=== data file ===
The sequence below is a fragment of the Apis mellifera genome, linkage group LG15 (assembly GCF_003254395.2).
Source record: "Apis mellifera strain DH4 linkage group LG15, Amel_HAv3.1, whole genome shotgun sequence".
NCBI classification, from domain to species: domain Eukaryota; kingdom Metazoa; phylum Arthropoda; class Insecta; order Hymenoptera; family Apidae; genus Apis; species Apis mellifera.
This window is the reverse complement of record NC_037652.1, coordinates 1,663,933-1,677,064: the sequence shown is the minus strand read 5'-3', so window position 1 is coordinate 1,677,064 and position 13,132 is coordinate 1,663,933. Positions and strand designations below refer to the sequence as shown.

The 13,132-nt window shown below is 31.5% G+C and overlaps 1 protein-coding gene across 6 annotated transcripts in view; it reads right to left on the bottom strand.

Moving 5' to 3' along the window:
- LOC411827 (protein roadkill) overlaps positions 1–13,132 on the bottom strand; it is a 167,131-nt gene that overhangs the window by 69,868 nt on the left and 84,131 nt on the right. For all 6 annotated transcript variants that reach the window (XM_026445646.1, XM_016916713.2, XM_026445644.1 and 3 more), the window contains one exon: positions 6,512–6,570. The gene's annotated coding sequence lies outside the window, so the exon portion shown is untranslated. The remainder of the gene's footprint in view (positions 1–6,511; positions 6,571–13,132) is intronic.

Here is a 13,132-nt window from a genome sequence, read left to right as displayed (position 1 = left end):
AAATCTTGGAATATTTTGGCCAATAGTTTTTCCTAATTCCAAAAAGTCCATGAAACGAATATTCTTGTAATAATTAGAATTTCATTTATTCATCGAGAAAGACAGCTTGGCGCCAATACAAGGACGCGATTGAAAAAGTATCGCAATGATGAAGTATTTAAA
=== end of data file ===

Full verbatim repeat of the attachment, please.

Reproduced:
The sequence below is a fragment of the Apis mellifera genome, linkage group LG15 (assembly GCF_003254395.2).
Source record: "Apis mellifera strain DH4 linkage group LG15, Amel_HAv3.1, whole genome shotgun sequence".
NCBI classification, from domain to species: domain Eukaryota; kingdom Metazoa; phylum Arthropoda; class Insecta; order Hymenoptera; family Apidae; genus Apis; species Apis mellifera.
This window is the reverse complement of record NC_037652.1, coordinates 1,663,933-1,677,064: the sequence shown is the minus strand read 5'-3', so window position 1 is coordinate 1,677,064 and position 13,132 is coordinate 1,663,933. Positions and strand designations below refer to the sequence as shown.

The 13,132-nt window shown below is 31.5% G+C and overlaps 1 protein-coding gene across 6 annotated transcripts in view; it reads right to left on the bottom strand.

Moving 5' to 3' along the window:
- LOC411827 (protein roadkill) overlaps positions 1–13,132 on the bottom strand; it is a 167,131-nt gene that overhangs the window by 69,868 nt on the left and 84,131 nt on the right. For all 6 annotated transcript variants that reach the window (XM_026445646.1, XM_016916713.2, XM_026445644.1 and 3 more), the window contains one exon: positions 6,512–6,570. The gene's annotated coding sequence lies outside the window, so the exon portion shown is untranslated. The remainder of the gene's footprint in view (positions 1–6,511; positions 6,571–13,132) is intronic.

Here is a 13,132-nt window from a genome sequence, read left to right as displayed (position 1 = left end):
AAATCTTGGAATATTTTGGCCAATAGTTTTTCCTAATTCCAAAAAGTCCATGAAACGAATATTCTTGTAATAATTAGAATTTCATTTATTCATCGAGAAAGACAGCTTGGCGCCAATACAAGGACGCGATTGAAAAAGTATCGCAATGATGAAGTATTTAAA